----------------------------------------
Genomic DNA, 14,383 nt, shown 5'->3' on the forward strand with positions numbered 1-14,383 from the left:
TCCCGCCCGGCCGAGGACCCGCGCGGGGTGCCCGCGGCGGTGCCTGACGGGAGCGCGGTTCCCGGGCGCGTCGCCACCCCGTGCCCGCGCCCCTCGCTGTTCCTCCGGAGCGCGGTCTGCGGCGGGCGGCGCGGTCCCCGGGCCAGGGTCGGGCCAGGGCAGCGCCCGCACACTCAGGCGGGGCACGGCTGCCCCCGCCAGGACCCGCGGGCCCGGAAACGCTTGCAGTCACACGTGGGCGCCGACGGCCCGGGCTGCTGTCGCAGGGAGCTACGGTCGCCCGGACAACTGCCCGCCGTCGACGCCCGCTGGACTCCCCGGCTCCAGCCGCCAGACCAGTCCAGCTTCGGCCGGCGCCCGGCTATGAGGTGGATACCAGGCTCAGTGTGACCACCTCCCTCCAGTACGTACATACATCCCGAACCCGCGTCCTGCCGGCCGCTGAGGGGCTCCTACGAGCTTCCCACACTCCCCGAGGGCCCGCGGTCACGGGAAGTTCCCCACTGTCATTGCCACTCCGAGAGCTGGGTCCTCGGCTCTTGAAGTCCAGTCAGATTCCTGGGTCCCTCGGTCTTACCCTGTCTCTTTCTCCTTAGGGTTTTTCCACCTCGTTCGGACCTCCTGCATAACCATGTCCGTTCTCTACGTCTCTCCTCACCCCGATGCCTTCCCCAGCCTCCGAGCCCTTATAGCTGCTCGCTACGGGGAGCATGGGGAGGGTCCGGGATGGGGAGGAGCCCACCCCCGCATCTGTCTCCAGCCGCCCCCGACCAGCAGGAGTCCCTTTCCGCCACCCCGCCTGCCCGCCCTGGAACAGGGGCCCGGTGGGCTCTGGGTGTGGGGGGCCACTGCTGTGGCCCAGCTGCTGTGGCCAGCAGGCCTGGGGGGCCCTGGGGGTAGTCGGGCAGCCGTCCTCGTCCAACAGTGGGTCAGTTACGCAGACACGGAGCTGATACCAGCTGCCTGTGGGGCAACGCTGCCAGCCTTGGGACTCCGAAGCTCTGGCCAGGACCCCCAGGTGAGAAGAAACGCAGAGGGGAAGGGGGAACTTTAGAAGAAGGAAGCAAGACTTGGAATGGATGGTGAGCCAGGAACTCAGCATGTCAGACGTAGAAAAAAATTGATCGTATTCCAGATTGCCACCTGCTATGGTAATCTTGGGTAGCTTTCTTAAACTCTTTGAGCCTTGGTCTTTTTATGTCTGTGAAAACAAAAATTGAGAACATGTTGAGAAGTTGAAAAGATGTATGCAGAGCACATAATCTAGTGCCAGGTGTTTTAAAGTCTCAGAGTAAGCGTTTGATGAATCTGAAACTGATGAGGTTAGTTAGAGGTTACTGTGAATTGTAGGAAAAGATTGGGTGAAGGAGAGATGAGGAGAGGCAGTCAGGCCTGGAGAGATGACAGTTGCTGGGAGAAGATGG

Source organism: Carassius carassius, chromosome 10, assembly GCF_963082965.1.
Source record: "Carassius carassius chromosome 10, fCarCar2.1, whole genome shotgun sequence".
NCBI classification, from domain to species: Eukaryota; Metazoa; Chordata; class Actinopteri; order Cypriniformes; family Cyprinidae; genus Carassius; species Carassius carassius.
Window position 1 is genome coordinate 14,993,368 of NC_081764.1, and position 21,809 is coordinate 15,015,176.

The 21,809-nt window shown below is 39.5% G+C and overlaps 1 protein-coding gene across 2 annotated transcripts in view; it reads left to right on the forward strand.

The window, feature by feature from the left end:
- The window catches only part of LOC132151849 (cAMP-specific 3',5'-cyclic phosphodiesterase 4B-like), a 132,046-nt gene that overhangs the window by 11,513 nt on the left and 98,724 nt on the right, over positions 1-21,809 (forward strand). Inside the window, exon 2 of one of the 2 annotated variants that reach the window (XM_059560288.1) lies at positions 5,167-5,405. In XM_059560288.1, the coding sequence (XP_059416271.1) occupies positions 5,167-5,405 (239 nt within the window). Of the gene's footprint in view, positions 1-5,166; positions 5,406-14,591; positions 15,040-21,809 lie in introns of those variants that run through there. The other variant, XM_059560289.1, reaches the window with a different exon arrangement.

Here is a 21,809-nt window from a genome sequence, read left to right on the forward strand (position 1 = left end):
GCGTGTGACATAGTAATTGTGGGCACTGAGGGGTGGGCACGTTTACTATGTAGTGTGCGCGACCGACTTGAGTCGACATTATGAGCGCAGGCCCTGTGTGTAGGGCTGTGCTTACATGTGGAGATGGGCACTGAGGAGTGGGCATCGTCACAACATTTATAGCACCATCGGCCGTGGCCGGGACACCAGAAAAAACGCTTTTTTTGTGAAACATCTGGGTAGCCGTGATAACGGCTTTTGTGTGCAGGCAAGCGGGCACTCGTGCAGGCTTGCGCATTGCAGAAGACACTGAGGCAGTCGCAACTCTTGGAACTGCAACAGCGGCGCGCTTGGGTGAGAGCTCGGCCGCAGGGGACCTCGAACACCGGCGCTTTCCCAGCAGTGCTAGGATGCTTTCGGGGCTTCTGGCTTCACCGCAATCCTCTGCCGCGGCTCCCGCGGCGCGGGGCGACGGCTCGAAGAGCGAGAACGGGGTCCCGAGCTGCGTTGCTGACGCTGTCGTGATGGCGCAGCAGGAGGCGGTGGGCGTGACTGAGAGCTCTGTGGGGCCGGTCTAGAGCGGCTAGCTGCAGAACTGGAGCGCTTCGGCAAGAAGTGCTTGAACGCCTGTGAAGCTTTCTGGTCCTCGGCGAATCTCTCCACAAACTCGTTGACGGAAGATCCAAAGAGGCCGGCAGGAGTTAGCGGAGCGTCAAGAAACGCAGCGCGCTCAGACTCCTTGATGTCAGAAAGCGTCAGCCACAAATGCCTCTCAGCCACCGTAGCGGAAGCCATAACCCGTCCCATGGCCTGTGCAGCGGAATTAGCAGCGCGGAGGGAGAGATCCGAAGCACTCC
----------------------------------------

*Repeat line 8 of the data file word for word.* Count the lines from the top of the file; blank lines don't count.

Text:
The window, feature by feature from the left end: